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Guide to Link Pruning & Toxic Link Removal

Guide to Link Pruning & Toxic Link Removal
Google’s Panda and Penguin algorithm changes have forced websites and internet marketing agencies to drastically change their linking strategies. If these companies were unable to get the hint when their clients’ sites fell in the Search Engine Results Page (SERP) rankings, then the notifications of unnatural inbound links through Webmaster Tools (WMT) makes it pretty clear that website administrators are responsible for their linking profiles. Essentially, Google is forcing administrators and SEO experts to focus on obtaining an organic linking profile. If you have been slapped with these penalties or have seen your site drop in rankings, it is time to look at your linking profile and make some changes. Even if you have not seen a drop in rankings or been notified of unnatural links, it is time to start “link pruning” your site’s link profile of poor, toxic, or suspicious links and creating a solid linking profile. This post will help you create a workflow where you’ll be able to determine what links should be removed, how to go about it, and also present a few free and proprietary tools to help you in your link removal journey.

What are Poor, Toxic, or Suspicious links?

The first thing you need to do is to find out what links are responsible for your penalty or WMT notification. A majority of these links will be obvious as they are either spammy, belong to poor IP neighborhoods, have duplicate content, malware, etc. The basic fundamentals are usually the best ways to determine a good or bad linking profile, and returning to Google’s Webmaster Guidelines is a great place to start.

Quality guidelines

  • Make pages primarily for users, not for search engines.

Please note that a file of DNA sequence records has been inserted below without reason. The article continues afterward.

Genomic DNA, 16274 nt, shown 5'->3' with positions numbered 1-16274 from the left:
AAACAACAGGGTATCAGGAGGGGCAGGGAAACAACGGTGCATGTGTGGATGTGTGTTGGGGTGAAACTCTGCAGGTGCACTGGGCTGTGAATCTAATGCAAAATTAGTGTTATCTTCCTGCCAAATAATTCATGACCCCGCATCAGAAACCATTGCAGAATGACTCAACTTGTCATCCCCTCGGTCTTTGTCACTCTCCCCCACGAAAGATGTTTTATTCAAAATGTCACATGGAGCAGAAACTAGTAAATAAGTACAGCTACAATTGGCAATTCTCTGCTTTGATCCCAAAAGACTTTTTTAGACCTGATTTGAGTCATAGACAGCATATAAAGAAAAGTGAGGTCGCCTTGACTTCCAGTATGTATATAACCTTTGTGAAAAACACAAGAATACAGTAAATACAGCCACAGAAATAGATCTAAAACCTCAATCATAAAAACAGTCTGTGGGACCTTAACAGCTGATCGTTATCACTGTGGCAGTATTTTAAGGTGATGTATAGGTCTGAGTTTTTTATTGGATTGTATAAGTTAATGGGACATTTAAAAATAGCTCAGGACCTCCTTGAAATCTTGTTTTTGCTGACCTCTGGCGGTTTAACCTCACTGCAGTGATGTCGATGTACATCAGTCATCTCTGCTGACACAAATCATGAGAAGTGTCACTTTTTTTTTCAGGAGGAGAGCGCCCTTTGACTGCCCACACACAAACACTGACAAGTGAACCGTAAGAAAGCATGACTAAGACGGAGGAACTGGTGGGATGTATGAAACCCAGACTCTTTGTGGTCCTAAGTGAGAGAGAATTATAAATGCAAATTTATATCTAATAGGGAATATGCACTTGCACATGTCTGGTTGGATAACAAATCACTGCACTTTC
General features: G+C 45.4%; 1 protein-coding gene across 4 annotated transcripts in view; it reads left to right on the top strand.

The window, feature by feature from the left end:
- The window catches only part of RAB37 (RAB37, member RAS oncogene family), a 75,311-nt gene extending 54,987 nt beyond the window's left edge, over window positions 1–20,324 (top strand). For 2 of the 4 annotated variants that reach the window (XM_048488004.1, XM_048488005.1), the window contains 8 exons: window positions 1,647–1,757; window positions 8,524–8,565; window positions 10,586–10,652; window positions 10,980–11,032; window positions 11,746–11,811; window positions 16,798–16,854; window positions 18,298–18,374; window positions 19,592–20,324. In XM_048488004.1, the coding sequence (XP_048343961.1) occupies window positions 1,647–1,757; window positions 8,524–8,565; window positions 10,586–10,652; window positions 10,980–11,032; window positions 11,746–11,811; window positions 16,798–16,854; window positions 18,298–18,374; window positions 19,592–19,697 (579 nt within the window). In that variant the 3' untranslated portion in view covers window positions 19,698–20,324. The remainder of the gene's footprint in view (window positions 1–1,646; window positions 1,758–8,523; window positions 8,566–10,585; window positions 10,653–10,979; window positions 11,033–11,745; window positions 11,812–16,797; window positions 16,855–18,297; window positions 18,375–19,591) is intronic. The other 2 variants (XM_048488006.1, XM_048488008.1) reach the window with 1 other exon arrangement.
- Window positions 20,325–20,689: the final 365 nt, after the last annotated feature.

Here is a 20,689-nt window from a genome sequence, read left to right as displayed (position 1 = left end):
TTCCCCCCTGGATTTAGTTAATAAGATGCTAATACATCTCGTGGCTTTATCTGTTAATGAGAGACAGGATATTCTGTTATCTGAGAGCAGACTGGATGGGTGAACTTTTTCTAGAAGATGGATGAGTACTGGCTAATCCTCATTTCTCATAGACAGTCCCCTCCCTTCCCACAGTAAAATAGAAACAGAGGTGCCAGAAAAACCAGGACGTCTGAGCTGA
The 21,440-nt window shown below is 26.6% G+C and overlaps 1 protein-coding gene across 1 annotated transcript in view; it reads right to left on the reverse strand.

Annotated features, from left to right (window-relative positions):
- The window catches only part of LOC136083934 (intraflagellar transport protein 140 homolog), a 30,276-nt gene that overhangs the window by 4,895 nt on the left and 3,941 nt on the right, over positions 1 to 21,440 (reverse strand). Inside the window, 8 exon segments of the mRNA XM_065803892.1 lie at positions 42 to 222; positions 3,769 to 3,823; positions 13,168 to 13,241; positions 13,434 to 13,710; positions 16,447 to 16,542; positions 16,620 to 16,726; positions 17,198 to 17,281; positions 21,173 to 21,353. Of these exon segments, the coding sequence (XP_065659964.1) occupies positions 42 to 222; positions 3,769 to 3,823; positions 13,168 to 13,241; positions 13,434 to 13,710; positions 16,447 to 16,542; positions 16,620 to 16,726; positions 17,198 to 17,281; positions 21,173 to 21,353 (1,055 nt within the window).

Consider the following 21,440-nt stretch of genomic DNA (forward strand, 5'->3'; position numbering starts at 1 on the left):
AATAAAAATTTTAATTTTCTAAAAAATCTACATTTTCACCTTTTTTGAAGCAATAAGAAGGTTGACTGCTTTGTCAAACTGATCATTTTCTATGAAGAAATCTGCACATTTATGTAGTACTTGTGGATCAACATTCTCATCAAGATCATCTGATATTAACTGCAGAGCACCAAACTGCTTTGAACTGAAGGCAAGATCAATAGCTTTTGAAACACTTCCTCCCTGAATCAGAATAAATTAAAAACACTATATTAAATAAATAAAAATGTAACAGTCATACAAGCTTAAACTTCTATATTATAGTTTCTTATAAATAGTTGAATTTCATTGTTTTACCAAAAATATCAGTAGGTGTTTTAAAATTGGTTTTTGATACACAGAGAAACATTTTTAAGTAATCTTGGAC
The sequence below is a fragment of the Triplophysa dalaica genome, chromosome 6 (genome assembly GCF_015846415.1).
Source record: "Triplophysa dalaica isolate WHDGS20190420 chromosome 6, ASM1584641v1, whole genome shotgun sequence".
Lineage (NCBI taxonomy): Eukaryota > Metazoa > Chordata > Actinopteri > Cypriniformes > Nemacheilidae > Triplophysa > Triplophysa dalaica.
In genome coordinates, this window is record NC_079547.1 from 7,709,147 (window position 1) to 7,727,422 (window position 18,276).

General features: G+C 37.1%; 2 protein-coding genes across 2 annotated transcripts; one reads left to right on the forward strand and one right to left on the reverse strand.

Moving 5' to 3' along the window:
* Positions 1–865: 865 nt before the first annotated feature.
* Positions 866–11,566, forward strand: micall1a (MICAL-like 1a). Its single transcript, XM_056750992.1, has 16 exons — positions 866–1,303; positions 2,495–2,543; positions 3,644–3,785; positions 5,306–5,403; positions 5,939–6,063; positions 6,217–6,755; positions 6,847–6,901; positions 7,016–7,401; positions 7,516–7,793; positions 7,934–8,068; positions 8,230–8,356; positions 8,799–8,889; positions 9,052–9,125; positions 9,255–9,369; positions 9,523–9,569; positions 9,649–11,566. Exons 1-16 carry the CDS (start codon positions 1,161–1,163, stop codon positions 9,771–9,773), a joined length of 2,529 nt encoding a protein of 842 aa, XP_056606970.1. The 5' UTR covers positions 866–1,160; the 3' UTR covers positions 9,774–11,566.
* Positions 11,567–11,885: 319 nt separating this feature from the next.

• Don’t deceive your users.
  • Avoid tricks intended to improve search engine rankings. A good rule of thumb is whether you’d feel comfortable explaining what you’ve done to a website that competes with you, or to a Google employee. Another useful test is to ask, “Does this help my users? Would I do this if search engines didn’t exist?”
  • Think about what makes your website unique, valuable, or engaging. Make your website stand out from others in your field

Advanced quality guidelines

In other words, refrain from doing the following:
  • Automatically generated content
  • Participating in link schemes
  • Cloaking
  • Sneaky redirects
  • Hidden text or links
  • Doorway pages
  • Scraped content
  • Participating in affiliate programs without adding sufficient value
  • Loading pages with irrelevant keywords
  • Creating pages with malicious behavior, such as phishing or installing viruses, trojans, or other badware
  • Abusing rich snippets markup
  • Sending automated queries to Google
  • Domain location
  • IP Address shares a neighborhood with known suspicious websites
  • Low/No Pagerank
  • Poor HTML structure

Additional criteria

If your website or a client’s site uses or abuses any of these, or is linked to from websites that do this, then that is enough of a flag to request a link removal. When you go through your WMT or other proprietary link services, most of the links you’ll want to remove will be obvious as their domain name alone will abuse the above guidelines.

Link Removal Chart

Link Evaluation Flow Chart

Bruce Clay has a great flow chart on how to determine the value of a link.

Bruce Clay has a Link Removal Link Chart which offers a workflow for manually determining whether it is worth the time to contact a website administrator to remove a link before the Disavow tool is used. This is a great chart for links that are not easily recognizable as toxic or poor. Essentially, this chart offers a quick way to determine the quality of a link, and which of three actions should be done:
  • Ignore
  • Request change of anchor text
  • Request removal of link or nofollow

Link Pruning / Removal Process

After you have determined what links have disparaged your site’s SEO campaign, it is time to do something about it.

Contacting Administrators

The first thing to do is make sincere attempts to contact the website administrator to have the links removed. Most quality sites have contact information readily available, but if you have a poor linking scheme, the sites that you’ll be dealing with more than likely do not have an email address listed. A simple WHOIS lookup should be sufficient to find at least one email to contact. The email you send should be professional and respectful, but assertive. If you can, list all the URLs on their site that point to your site to make it easy for them to locate and remove. I recommend that the first attempt to contact them via email should not include any threats such as reporting their site to Google, mentioning Google’s Disavow Tool, or legal action. Only on the second or third email should you mention reporting their site or the Disavow tool. If there is no reply or refusal to remove or change links, that is when it is time to use the Disavow tool.